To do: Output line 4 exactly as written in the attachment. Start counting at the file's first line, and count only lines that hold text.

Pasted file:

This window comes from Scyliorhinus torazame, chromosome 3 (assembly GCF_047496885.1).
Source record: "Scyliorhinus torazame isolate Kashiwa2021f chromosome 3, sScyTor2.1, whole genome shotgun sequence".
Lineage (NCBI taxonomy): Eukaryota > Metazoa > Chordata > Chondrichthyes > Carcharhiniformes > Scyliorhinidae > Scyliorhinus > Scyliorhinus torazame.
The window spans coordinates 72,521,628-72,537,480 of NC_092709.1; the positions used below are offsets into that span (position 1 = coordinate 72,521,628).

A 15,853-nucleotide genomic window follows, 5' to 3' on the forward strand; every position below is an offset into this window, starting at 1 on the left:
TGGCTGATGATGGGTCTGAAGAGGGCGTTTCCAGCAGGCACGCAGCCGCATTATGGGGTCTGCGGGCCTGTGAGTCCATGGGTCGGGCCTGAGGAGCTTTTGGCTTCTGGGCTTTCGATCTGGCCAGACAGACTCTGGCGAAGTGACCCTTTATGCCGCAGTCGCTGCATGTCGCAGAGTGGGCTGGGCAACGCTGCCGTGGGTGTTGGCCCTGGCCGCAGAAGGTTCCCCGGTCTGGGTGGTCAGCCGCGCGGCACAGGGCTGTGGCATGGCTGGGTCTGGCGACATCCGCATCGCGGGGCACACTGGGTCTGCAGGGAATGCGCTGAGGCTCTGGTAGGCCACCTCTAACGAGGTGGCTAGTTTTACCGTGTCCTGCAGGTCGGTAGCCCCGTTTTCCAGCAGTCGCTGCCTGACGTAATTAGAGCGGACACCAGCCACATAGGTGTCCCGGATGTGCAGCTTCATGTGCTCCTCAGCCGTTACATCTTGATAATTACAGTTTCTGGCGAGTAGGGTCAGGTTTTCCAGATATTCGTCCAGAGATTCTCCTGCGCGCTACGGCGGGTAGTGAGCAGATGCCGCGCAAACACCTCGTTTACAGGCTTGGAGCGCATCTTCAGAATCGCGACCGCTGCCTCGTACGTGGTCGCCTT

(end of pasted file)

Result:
The window spans coordinates 72,521,628-72,537,480 of NC_092709.1; the positions used below are offsets into that span (position 1 = coordinate 72,521,628).